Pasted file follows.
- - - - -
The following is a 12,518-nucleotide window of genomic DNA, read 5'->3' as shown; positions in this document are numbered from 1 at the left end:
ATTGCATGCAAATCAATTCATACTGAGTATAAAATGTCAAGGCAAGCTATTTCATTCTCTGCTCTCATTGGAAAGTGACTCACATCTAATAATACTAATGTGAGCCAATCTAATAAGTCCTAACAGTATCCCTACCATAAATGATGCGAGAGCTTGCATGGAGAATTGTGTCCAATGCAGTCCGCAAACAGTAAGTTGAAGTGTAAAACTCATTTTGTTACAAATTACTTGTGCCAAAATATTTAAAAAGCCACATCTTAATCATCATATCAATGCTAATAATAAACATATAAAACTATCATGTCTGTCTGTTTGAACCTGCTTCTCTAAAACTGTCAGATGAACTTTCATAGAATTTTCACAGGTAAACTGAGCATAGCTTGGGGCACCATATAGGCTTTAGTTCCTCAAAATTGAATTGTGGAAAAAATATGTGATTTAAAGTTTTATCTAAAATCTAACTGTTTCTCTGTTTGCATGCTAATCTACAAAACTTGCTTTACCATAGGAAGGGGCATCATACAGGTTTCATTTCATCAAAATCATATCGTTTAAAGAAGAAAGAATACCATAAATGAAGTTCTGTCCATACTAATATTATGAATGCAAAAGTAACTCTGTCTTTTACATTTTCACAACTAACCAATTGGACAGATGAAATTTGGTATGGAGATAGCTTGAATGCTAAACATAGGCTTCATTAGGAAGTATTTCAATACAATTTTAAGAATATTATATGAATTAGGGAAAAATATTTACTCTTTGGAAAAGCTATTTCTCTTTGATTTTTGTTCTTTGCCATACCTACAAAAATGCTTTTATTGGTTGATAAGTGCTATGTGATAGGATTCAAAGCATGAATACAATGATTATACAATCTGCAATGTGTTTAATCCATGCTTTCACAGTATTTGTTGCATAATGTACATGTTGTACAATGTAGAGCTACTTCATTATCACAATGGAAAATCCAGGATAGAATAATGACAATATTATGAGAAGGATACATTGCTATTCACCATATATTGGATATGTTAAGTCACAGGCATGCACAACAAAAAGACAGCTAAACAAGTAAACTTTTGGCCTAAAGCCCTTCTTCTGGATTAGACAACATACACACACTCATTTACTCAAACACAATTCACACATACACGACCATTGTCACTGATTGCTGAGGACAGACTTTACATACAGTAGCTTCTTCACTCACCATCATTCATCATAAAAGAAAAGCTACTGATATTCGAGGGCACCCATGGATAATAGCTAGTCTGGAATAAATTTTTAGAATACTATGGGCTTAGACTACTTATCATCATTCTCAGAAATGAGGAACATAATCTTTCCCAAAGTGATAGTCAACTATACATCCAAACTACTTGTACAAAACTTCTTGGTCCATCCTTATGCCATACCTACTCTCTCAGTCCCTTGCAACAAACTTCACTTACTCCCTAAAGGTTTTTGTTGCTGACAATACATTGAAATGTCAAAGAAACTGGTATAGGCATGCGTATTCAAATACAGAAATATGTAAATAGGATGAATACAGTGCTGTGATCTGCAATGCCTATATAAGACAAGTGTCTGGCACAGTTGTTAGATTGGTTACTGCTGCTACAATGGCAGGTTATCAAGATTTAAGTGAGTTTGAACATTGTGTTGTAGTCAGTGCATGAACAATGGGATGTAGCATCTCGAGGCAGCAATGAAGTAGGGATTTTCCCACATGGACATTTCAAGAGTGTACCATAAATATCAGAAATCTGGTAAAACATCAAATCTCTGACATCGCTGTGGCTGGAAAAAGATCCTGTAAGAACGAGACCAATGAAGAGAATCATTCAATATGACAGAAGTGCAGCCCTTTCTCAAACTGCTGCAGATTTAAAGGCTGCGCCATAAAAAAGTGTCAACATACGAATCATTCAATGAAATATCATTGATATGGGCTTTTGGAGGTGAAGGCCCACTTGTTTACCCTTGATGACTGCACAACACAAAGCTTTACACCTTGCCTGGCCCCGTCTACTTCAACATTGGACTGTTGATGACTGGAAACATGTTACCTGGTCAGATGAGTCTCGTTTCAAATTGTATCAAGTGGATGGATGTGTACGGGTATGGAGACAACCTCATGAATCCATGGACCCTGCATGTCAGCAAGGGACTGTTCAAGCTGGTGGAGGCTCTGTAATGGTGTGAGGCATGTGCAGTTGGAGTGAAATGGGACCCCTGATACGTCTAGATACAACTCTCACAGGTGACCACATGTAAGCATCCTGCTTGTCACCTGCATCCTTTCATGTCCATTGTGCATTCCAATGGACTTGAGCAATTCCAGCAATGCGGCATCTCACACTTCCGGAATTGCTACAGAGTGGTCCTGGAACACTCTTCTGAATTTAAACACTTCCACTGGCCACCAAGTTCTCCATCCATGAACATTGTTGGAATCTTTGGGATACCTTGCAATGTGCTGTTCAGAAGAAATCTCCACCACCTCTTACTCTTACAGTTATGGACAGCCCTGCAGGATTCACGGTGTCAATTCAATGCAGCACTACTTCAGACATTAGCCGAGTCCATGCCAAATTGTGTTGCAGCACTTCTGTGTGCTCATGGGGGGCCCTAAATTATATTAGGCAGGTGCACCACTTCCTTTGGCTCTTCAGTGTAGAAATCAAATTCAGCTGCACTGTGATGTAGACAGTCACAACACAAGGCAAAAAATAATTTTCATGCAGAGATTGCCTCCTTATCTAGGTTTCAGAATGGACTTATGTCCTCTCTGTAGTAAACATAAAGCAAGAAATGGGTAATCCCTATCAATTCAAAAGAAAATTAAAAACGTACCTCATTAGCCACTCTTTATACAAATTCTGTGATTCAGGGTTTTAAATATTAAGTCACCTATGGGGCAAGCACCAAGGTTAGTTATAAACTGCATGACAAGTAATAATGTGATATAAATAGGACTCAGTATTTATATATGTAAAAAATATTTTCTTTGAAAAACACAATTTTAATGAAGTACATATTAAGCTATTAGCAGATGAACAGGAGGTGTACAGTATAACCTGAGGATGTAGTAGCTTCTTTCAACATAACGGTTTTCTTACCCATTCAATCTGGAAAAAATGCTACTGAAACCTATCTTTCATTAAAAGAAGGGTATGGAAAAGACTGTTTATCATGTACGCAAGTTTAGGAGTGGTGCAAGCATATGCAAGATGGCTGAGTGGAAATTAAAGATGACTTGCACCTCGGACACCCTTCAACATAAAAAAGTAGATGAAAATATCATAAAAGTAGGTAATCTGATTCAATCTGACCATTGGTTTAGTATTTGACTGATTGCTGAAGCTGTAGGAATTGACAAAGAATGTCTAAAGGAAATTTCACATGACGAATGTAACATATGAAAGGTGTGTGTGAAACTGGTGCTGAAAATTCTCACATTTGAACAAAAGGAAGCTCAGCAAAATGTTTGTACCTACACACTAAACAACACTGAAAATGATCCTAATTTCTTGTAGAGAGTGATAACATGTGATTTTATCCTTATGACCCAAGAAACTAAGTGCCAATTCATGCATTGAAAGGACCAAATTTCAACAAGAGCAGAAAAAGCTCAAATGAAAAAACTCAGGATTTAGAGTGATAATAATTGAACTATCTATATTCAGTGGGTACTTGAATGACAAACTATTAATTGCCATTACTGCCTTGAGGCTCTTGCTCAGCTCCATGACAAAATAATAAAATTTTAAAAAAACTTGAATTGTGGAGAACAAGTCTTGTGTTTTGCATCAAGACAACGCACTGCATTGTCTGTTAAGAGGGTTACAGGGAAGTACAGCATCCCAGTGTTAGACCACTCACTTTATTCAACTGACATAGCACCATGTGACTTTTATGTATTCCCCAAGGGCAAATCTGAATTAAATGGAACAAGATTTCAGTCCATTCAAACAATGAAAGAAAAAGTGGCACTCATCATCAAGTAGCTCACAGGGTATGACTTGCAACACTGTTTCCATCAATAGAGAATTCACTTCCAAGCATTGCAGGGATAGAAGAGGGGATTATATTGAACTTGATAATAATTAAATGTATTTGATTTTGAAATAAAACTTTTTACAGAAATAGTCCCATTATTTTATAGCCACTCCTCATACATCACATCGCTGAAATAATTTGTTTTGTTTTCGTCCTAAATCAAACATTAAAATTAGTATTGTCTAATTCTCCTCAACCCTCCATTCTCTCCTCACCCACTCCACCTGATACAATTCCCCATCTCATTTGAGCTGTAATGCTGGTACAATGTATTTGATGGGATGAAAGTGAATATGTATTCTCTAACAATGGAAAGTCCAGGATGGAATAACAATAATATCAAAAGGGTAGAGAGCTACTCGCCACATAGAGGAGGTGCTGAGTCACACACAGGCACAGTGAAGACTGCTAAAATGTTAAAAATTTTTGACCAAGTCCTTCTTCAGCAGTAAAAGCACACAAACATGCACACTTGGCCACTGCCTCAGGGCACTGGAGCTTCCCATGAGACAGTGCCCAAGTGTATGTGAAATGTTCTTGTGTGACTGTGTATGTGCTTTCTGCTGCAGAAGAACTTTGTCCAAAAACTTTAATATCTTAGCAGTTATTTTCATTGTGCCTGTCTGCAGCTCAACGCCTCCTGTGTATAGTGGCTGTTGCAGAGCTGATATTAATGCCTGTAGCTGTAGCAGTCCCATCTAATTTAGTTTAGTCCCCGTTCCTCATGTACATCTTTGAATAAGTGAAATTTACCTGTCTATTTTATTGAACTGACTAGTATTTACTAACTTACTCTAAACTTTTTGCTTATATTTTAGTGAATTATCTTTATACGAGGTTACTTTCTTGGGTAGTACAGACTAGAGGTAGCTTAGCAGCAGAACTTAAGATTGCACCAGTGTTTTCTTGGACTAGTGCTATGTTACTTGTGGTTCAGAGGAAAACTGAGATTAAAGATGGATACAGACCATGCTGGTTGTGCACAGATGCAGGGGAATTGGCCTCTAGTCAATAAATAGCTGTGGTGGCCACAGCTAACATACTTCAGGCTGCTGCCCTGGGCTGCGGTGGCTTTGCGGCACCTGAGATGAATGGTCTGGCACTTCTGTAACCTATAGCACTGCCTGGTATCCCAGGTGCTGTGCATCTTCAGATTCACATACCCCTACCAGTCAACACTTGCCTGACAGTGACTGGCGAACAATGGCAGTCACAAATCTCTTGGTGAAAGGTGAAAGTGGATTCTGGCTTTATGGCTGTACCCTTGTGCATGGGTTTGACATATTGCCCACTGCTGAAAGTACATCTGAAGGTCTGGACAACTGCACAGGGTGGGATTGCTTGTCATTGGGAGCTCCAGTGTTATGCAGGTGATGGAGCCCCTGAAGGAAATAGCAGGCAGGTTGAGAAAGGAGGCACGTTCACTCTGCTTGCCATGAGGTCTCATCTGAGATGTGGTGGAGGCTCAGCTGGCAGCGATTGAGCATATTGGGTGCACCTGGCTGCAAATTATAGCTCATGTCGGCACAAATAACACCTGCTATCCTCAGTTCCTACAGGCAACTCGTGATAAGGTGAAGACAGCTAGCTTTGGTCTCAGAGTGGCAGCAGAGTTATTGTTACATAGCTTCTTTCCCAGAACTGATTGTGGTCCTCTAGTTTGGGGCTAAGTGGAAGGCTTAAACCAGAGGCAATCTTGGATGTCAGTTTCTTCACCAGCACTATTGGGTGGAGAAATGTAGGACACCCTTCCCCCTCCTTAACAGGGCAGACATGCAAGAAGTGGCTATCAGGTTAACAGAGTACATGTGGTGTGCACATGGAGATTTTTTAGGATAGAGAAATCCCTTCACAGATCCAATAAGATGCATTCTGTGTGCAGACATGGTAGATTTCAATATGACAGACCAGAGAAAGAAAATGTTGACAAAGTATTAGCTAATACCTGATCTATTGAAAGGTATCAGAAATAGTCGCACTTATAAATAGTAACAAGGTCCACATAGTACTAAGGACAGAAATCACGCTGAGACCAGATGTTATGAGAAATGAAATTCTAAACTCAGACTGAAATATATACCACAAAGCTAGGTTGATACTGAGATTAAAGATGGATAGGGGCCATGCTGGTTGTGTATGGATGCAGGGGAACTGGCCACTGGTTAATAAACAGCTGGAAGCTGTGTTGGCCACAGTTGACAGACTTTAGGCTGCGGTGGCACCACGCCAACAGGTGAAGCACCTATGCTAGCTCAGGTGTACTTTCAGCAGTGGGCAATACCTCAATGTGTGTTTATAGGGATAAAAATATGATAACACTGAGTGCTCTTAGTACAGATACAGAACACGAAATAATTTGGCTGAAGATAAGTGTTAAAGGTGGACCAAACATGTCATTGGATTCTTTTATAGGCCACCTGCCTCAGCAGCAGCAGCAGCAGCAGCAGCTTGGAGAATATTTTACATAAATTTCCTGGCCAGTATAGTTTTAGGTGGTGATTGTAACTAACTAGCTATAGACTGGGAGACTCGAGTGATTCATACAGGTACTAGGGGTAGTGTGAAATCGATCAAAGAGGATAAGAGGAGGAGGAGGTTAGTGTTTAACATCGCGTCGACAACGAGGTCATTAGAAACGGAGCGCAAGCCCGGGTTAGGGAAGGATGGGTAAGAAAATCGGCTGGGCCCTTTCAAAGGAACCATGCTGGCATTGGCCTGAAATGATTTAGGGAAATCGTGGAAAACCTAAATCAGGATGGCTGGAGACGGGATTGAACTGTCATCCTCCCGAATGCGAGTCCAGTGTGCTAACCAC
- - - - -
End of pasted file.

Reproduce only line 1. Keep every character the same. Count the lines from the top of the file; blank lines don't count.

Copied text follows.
The following is a 12,518-nucleotide window of genomic DNA, read 5'->3' as shown; positions in this document are numbered from 1 at the left end: